The presentations of and treatments for MS and AI disorders are not generally well- appreciated by primary care physicians. That relates to the often inadequate education in medical school and training, as well as to the mass of new medical information that they must absorb. Each MS and AI disorder has its "window of opportunity" for optimal outcome and minimizing tissue damage and dysfunction. Thus a late diagnosis (meaning many months or years after the onset of characteristic symptoms) of rheumatoid arthritis or lupus, for example, could leave a patient with irreparable joint or kidney damage, simply because therapy was not instituted in a timely manner.

Some examples might be helpful. It is generally accepted that bisphosphonates "alter the natural history of osteoporosis" and yet fewer than 25% of elderly patients who sustain a fragility hip fracture are treated with bisphosphonates such as alendronate (Fosamax) and residronate (Actonel). With rheumatoid arthritis (RA), it often takes many months or even years for the diagnosis to be made and, even when it is made, treatment is often delayed or inappropriate. This is particularly disturbing given the extraordinary disease-modifying advances that have been made with this disorder. In this day and age, just as no physician would hold back treatment for an infection, hypertension, angina, peptic ulcer disease or diabetes, neither should they put off early aggressive RA therapy with disease modifying anti-rheumatic drugs (DMARDs.) These drugs have been shown to profoundly decrease the development of joint erosions, joint space narrowing, and functional limitation, and they also lengthen the life span of RA patients. The cytokine burden of untreated RA will also promote the development of premature atherosclerosis and osteoporosis, unappreciated areas of collateral damage. Even some rheumatologists still treat well-defined RA with NSAIDs alone, an antiquated concept for most of the world's rheumatology community. If you think that osteoporosis and rheumatoid arthritis are under-treated, the problem is even worse when it comes to systemic lupus erythematosus, an often complex, difficult to diagnose, invisible disorder that is commonly allowed to smolder for years before it is diagnosed and optimally treated. During this "window of dis-opportunity," organ damage might already have occurred -- damage that could have been averted by the timely institution of steroids, anti-malarial drugs, or immunosuppressive agents. The treatment of severe and tophaceous gout is also mishandled by many physicians, despite the presence of our first true disease-modifying drug, allopurinol (Zyloprim).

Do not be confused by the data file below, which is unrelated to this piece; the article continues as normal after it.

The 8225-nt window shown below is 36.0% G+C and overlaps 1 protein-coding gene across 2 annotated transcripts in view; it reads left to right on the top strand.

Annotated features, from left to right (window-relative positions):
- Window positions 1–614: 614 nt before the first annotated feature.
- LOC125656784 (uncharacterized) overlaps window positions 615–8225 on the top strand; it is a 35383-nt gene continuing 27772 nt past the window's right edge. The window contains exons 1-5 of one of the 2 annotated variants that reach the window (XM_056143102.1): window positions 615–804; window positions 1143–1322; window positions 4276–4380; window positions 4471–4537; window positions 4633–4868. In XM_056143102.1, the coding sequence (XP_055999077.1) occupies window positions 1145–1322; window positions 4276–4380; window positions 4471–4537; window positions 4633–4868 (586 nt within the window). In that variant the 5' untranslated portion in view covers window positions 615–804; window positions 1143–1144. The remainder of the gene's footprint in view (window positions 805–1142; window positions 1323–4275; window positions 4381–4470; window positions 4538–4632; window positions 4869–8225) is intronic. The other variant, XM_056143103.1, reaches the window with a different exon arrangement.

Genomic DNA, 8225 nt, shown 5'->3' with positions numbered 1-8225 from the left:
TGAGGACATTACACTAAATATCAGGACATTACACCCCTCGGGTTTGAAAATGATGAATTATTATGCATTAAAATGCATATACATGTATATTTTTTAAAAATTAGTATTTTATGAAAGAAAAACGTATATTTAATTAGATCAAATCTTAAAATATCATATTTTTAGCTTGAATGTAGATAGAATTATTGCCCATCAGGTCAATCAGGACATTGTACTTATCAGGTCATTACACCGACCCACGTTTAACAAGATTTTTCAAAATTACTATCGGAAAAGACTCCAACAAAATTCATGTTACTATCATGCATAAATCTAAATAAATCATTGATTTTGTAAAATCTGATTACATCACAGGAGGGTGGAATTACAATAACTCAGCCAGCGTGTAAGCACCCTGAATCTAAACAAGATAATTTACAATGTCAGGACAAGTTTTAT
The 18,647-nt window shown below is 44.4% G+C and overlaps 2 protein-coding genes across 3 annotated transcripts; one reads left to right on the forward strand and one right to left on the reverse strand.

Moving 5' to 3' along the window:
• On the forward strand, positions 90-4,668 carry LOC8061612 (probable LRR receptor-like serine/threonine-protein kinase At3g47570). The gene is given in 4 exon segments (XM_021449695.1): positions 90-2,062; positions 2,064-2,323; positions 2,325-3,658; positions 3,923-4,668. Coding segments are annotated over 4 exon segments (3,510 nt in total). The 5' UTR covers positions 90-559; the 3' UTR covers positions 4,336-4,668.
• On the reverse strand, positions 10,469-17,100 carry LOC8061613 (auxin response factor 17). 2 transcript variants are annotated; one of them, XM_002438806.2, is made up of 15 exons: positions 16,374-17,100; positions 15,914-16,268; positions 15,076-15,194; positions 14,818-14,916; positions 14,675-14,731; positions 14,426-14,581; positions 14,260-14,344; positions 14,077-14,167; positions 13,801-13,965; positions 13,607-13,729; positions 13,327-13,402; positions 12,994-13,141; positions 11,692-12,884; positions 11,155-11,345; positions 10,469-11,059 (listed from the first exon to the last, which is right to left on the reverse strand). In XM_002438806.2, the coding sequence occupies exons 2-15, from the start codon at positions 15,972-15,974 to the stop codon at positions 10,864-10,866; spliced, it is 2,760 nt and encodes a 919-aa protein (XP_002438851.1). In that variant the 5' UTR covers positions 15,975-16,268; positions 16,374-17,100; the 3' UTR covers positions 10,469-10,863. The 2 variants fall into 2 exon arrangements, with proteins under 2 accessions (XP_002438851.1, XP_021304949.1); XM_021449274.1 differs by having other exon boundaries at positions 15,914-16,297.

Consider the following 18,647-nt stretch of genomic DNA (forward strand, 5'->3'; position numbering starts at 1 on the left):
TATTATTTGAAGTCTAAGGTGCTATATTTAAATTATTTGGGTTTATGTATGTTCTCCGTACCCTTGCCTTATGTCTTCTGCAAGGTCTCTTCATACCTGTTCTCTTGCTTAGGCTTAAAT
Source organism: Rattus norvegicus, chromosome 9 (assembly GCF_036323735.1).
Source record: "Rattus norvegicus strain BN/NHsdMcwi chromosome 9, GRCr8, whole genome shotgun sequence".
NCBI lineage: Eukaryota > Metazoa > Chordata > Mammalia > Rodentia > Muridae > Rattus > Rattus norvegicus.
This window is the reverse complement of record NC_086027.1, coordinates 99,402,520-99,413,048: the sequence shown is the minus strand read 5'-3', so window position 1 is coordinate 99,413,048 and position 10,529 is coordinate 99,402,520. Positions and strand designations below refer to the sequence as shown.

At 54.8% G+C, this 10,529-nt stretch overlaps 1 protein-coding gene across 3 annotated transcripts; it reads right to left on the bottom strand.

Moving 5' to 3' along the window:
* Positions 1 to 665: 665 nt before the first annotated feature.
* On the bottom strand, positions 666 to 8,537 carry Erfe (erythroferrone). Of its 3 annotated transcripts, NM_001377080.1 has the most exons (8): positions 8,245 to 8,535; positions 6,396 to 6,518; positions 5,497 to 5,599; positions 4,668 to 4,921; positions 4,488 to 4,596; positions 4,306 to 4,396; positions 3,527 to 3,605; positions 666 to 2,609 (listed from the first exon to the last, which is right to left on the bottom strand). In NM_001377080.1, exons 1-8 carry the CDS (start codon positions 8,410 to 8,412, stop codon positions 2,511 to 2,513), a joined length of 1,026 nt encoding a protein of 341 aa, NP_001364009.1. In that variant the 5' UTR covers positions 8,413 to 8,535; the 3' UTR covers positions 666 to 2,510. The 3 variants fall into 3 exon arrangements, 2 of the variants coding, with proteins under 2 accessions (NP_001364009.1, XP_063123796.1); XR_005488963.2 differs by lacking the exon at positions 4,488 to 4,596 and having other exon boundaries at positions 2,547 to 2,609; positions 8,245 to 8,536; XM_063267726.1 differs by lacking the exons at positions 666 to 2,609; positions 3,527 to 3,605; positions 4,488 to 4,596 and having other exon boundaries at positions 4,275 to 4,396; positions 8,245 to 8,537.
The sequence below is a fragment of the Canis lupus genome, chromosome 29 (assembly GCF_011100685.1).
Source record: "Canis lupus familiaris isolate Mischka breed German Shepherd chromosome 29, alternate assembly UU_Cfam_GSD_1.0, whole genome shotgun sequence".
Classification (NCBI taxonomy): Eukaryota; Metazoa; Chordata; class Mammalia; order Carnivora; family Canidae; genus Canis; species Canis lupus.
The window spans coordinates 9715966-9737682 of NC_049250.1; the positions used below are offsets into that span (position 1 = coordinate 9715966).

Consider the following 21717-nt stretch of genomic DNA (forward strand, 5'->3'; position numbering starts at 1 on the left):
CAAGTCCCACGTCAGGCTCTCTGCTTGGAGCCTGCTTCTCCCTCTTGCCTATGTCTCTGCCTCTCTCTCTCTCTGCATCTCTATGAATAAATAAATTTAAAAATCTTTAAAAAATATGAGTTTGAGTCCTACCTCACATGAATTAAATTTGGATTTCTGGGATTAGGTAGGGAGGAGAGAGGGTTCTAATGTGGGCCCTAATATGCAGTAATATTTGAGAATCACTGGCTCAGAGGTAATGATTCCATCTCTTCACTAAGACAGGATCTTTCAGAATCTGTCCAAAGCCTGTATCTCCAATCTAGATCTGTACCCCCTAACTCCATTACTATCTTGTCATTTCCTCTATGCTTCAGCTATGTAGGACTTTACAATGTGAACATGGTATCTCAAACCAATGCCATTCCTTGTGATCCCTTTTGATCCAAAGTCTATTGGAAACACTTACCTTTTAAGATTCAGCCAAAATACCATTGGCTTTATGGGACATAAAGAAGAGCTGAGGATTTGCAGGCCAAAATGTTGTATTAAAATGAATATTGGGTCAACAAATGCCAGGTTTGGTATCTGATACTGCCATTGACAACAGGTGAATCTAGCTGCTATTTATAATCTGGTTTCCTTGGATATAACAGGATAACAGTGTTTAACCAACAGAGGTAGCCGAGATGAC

The solutions. So, what is the answer to these perplexing problems? First, disseminate information about these disorders to physicians at large, in all fields of medicine and at every stage of their development, from medical school to the practicing physician. Second, primary care physicians should develop close, collaborative partnerships with rheumatologists. And finally, patients need to be informed consumers of medical care, via all forms of modern communication and interact closely with their physicians.